“We are here to help you with some wood and were sent by LightShine and One Spirit” I told them. The one guy got up and said: “I’ll go get Sam, he’s in the house”. The guy quickly headed for the house before I could say it's ok we’re going to unload it wherever you guys want it. Soon here comes the Old guy Sam Porcupine moving real slow. It would be a touching encounter with an elder that has moved me and my son. A sight of true courage and determination and survival as we noticed he had no fingers on either hand, lost due to frostbite years before during harder times. Sam walked up to me. A frail old guy and he reached out and shook my hand with his stub. He barely had part of a thumb but he sure had the grip of a bull rider. It gave me that lump in my throat and I looked at Matt. He was looking the other way because he knew it was touching and he could tell it was a tough spot for me. Matt climbed in back of the truck and proceeded to unload the wood. I asked if I could take a photo with him and he joked that: “I’m already famous” then he gave us a Hollywood ready pose. We stood around and visited with the three of them for a bit.
There were some good country boys here you could tell, it was a true reservation outback homestead complete with an outhouse and some aluminum beer cans strewn about. Nothing to turn us away as we don’t discriminate and we help everyone we can. I thought it was a great location and I admired the humor of the guys sitting outside. We all had just come out of 20 degrees below zero arctic blast and they were out of fire wood and with the sun shining bright in their faces, they sat with smiles joking and laughing with us.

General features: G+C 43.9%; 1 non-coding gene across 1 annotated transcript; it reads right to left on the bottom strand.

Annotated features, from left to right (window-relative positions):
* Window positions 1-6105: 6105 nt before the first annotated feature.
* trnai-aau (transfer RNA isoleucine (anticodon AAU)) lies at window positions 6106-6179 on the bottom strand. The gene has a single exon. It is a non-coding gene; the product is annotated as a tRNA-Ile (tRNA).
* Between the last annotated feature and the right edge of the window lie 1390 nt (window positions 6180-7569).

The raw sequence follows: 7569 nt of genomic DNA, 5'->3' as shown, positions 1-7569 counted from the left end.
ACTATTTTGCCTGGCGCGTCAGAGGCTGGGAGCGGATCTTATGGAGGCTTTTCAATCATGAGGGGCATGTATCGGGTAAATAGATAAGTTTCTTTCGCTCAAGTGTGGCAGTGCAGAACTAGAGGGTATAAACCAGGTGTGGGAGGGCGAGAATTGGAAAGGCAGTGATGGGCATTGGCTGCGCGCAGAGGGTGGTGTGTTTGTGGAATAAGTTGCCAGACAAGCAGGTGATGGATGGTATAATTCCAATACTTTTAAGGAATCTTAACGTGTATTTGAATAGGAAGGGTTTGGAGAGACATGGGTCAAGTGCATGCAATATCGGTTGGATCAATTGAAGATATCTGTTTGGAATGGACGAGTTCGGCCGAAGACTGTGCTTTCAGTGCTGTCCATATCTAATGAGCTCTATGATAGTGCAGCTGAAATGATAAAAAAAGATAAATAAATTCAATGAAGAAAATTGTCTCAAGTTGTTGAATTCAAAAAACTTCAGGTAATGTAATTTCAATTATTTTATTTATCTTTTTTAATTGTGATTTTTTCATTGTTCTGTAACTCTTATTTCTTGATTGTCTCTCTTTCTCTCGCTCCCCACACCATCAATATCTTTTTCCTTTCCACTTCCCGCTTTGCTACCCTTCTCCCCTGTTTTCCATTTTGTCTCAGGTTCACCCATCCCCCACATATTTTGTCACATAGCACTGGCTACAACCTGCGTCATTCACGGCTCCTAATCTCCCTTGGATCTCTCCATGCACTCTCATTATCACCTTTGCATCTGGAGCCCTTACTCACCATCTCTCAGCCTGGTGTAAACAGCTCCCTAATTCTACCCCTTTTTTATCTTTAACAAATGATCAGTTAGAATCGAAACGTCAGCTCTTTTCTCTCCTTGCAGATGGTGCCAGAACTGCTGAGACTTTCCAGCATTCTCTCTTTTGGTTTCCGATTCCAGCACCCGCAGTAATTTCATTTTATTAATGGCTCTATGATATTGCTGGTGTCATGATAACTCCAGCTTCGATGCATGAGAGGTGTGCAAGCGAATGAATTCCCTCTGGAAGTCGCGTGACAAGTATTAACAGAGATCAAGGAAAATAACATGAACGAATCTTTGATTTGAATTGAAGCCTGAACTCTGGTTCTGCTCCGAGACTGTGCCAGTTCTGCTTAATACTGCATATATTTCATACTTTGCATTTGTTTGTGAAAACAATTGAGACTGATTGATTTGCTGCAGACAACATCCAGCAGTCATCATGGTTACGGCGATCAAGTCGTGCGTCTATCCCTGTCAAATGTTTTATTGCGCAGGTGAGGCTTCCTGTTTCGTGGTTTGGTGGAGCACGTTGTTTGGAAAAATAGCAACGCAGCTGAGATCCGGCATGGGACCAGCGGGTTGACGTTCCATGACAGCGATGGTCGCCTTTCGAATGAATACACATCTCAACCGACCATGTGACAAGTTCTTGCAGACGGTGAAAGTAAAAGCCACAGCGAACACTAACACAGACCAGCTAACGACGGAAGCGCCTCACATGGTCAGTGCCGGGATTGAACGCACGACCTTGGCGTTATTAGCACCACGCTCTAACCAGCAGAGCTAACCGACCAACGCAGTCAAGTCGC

We got the unloading done and we said our good byes and jumped back in the truck. It was a nice deed and a good feeling came over us both. Matt talked of wishing to go get our saw and coming back to help them with cutting up that wood they were trying to cut up with that hand saw when we arrived. As we drove down the highway back towards home we were together thinking of what we had just experienced and our thoughts were about old man Sam Porcupine. I know he would be warm tonight but we are a long ways off from this winter being over. After a while you begin thinking about those true Lakota out in the back country of this reservation. Far away from the Indian Health Service, far away from a tribal job, a far cry beyond the “Dances with Wolves” scenes you will find what some are calling that Third World Country. I wondered how he puts wood in the stove but I know just by observing him he can get the job done.
After we got back to the ranch I looked back at a neat day and looked through the photos I had taken. I saw a picture of old man Sam Porcupine and in today’s eye you can see a Lakota struggling to make it in the winter of a new world. In the eyes of the Common man or (Ikceka Wicasa) that can see beyond money and power, I saw a survivor of this new world and all its devastation to our people. I saw a warrior holding on to save our ways. His hands had been worn out trying to hold on to the traditions of the Lakota. An old man with no fingers was in a fight to keep the ways alive. He sees beyond a reservation and on the horizon a buffalo herd calling to him saying “Be strong Lakota warrior, we are proud of you!”
By Bamm Brewer